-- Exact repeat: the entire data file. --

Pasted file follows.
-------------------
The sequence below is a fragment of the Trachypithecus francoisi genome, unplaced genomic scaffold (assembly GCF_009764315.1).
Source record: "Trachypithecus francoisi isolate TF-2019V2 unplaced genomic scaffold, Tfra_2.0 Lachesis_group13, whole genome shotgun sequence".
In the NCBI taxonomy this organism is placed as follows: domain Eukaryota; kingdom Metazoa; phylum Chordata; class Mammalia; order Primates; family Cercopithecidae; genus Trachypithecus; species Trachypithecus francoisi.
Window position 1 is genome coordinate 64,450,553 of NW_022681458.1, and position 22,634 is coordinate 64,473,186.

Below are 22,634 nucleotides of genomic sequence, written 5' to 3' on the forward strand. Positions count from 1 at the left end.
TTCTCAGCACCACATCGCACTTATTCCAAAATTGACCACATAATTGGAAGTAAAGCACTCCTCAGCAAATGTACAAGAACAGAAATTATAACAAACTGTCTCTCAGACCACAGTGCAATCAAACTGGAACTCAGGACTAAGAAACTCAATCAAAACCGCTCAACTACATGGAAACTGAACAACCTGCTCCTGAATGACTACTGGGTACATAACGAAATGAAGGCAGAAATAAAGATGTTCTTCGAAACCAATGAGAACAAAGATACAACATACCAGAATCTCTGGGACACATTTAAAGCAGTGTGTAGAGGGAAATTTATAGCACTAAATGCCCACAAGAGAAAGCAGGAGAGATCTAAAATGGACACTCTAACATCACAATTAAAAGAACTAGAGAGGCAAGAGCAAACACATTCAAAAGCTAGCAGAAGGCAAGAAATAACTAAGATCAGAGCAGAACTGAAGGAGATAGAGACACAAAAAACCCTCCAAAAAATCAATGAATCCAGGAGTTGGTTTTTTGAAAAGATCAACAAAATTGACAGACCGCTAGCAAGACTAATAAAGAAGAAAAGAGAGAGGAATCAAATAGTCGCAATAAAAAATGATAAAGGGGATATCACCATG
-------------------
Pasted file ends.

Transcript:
The sequence below is a fragment of the Trachypithecus francoisi genome, unplaced genomic scaffold (assembly GCF_009764315.1).
Source record: "Trachypithecus francoisi isolate TF-2019V2 unplaced genomic scaffold, Tfra_2.0 Lachesis_group13, whole genome shotgun sequence".
In the NCBI taxonomy this organism is placed as follows: domain Eukaryota; kingdom Metazoa; phylum Chordata; class Mammalia; order Primates; family Cercopithecidae; genus Trachypithecus; species Trachypithecus francoisi.
Window position 1 is genome coordinate 64,450,553 of NW_022681458.1, and position 22,634 is coordinate 64,473,186.

Below are 22,634 nucleotides of genomic sequence, written 5' to 3' on the forward strand. Positions count from 1 at the left end.
TTCTCAGCACCACATCGCACTTATTCCAAAATTGACCACATAATTGGAAGTAAAGCACTCCTCAGCAAATGTACAAGAACAGAAATTATAACAAACTGTCTCTCAGACCACAGTGCAATCAAACTGGAACTCAGGACTAAGAAACTCAATCAAAACCGCTCAACTACATGGAAACTGAACAACCTGCTCCTGAATGACTACTGGGTACATAACGAAATGAAGGCAGAAATAAAGATGTTCTTCGAAACCAATGAGAACAAAGATACAACATACCAGAATCTCTGGGACACATTTAAAGCAGTGTGTAGAGGGAAATTTATAGCACTAAATGCCCACAAGAGAAAGCAGGAGAGATCTAAAATGGACACTCTAACATCACAATTAAAAGAACTAGAGAGGCAAGAGCAAACACATTCAAAAGCTAGCAGAAGGCAAGAAATAACTAAGATCAGAGCAGAACTGAAGGAGATAGAGACACAAAAAACCCTCCAAAAAATCAATGAATCCAGGAGTTGGTTTTTTGAAAAGATCAACAAAATTGACAGACCGCTAGCAAGACTAATAAAGAAGAAAAGAGAGAGGAATCAAATAGTCGCAATAAAAAATGATAAAGGGGATATCACCATG